Spa shootings could be first test of Georgia hate crimes law
ATLANTA (AP) - The murder case against a white man accused of shooting and killing six women of Asian descent and two other people at Atlanta-area massage businesses could become the first big test for Georgia’s new hate crimes law.
The 21-year-old suspect told police that the attacks Tuesday weren’t racially motivated and claimed to have a sex addiction.
Because most of the victims were women of Asian descent, there’s skepticism of that explanation, and some people are clamoring for hate crime charges.
Some lawmakers and legal experts say using the law is important for the victims and the community and to show how to prove violence motivated by bias.
Another possibility is federal hate crime charges.
However, federal investigators have so far not found evidence that clears the high bar for such charges, two law enforcement officials told The Associated Press.
Although investigators have not ruled out ultimately filing hate crime charges, they face legal constraints in doing so. Federal statutes require prosecutors to prove that the victims were targeted because of specific factors, like race, gender identity, religion, national origin or sexual orientation, or the suspect infringed on a federally or constitutionally protected activity.
To successfully prosecute a hate crimes case, prosecutors typically seek tangible evidence, such as the suspect expressing racism in text messages, in internet posts or to witnesses.
No such evidence has yet surfaced in the Georgia probe, according to the officials, who have direct knowledge of the investigation into the suspect, 21-year-old Robert Aaron Long.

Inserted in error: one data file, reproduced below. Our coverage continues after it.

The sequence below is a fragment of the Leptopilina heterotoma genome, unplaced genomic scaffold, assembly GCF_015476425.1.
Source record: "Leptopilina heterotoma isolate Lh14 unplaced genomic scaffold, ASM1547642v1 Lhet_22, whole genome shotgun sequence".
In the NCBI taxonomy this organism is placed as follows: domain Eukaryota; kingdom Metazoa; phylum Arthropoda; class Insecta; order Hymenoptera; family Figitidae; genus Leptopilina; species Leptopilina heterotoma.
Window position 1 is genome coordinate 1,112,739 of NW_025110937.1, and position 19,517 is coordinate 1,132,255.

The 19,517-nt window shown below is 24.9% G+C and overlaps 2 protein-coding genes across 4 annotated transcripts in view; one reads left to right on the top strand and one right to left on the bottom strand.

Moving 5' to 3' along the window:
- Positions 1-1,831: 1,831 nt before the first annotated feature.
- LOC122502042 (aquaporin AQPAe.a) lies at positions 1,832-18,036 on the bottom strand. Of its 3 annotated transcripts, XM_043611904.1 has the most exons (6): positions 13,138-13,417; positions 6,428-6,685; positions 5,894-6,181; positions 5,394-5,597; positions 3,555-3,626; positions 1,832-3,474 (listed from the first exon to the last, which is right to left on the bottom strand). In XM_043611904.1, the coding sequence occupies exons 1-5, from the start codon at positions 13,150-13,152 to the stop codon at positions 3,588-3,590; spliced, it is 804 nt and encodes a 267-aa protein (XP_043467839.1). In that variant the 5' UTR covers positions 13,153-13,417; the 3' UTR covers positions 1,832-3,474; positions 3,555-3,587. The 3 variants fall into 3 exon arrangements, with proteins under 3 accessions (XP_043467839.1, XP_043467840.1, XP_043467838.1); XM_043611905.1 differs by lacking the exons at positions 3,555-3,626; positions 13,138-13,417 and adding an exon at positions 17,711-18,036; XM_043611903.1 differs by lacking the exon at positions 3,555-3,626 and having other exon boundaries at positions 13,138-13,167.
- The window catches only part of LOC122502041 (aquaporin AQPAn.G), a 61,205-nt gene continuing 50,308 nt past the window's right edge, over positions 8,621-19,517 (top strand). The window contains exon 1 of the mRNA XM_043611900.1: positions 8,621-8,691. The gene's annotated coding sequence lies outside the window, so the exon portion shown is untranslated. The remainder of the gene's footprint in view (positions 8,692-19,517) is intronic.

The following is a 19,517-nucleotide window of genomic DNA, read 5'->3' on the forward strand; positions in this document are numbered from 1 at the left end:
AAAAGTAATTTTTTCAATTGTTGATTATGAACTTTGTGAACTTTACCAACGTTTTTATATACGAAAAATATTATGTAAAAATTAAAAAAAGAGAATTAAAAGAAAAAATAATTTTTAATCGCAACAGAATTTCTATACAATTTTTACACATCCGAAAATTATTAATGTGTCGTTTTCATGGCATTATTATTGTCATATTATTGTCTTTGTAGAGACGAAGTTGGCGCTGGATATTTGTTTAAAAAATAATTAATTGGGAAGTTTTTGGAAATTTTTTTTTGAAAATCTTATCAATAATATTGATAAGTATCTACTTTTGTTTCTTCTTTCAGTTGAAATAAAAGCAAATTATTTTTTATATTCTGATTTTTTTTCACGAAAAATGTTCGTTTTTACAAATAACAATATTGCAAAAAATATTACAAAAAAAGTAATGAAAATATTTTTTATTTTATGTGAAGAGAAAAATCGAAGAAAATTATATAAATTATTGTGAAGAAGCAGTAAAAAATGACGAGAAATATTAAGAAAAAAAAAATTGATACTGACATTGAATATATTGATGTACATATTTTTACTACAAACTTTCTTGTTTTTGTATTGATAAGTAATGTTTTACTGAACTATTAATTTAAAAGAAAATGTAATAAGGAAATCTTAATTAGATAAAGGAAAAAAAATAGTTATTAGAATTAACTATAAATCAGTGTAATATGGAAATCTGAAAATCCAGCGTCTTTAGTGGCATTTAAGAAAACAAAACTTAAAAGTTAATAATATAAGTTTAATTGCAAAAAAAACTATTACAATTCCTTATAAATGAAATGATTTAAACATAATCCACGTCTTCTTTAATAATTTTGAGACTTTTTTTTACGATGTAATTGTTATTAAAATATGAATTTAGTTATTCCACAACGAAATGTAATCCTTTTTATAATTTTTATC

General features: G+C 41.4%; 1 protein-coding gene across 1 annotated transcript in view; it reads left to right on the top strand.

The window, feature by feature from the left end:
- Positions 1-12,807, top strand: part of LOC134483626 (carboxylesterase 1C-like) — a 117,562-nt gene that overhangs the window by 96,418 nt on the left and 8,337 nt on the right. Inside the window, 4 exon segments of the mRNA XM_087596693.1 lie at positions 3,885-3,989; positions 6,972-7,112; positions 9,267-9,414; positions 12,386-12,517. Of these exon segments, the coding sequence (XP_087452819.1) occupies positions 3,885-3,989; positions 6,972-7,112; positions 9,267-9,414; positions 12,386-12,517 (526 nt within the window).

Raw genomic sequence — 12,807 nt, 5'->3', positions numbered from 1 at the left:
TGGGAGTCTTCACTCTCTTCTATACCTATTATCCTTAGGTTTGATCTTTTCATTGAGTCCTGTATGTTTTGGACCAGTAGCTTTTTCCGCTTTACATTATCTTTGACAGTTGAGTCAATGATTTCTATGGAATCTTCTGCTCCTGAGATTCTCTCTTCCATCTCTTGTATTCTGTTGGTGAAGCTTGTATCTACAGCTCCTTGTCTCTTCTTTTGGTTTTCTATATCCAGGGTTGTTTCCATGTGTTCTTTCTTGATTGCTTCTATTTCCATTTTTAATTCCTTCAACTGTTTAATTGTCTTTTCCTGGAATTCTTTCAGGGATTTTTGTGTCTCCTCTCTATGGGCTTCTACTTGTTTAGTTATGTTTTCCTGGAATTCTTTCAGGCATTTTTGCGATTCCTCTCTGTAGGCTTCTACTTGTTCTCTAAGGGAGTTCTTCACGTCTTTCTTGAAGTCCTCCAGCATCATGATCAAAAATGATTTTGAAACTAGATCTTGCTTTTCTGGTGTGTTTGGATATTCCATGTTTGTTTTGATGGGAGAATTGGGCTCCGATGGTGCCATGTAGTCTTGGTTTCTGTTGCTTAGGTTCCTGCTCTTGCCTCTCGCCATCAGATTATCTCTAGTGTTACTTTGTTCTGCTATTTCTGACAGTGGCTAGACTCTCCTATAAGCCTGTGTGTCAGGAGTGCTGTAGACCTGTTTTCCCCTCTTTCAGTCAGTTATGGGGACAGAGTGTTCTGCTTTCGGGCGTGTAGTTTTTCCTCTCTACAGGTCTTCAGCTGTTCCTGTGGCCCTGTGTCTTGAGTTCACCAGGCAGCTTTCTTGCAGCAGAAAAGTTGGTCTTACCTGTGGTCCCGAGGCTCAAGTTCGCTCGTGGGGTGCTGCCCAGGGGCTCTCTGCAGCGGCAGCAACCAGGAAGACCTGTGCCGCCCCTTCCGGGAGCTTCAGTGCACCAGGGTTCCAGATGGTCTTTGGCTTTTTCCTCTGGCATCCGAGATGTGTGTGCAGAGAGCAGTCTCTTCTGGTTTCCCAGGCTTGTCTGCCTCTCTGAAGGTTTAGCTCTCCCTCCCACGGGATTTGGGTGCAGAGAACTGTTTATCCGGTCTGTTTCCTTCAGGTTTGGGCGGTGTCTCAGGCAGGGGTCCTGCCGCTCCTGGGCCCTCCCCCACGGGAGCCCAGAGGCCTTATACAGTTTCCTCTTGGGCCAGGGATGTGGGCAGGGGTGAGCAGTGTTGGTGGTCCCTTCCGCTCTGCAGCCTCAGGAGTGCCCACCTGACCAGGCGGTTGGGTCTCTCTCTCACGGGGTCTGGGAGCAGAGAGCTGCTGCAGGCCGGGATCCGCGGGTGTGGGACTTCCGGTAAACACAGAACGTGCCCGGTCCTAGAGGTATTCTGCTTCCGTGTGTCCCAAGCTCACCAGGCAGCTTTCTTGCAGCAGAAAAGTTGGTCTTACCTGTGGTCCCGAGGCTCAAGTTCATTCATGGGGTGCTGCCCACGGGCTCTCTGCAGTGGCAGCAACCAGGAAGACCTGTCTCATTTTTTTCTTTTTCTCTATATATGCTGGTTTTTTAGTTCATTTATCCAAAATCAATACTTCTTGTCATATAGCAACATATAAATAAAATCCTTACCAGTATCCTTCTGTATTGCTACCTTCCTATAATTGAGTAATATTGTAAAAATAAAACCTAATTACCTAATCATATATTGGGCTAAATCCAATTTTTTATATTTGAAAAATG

The deadly rampage has prompted Asian American women to openly share stories of being sexually harassed or demeaned based on their race.
They say dealing with men who cling to a perpetual narrative that Asian women are exotic and submissive is a frequent occurrence they’re forced to tolerate.
While the suspect hasn’t been charged with hate crimes, advocates and scholars say race is an inherent component in Tuesday’s killings that points to a larger discussion on the deep history of fetishizing Asian women.
Police records show officers were sent on prostitution calls at least 21 times in the past 10 years to the two Atlanta-area massage businesses where the gunman killed four of the victims.
The records appeared to contradict comments from Atlanta Mayor Keisha Lance Bottoms who said officers in her city had not been to the businesses beyond a minor potential theft and they were not “on the radar” of police.
Bottoms added that she did not want to blame the victims.
The slayings prompted President Joe Biden and Vice President Kamala Harris to offer solace to Asian Americans during a visit to Atlanta on Friday.
Biden and Harris addressed the nation after a roughly 80-minute meeting with Asian American state legislators and other leaders.
The president says it was “heart-wrenching” to listen to their stories of the fear among Asian Americans and Pacific Islanders amid what he called a “skyrocketing spike” of harassment and violence against them. The visit had added resonance with the presence of Harris, the first person of South Asian descent to hold national office.
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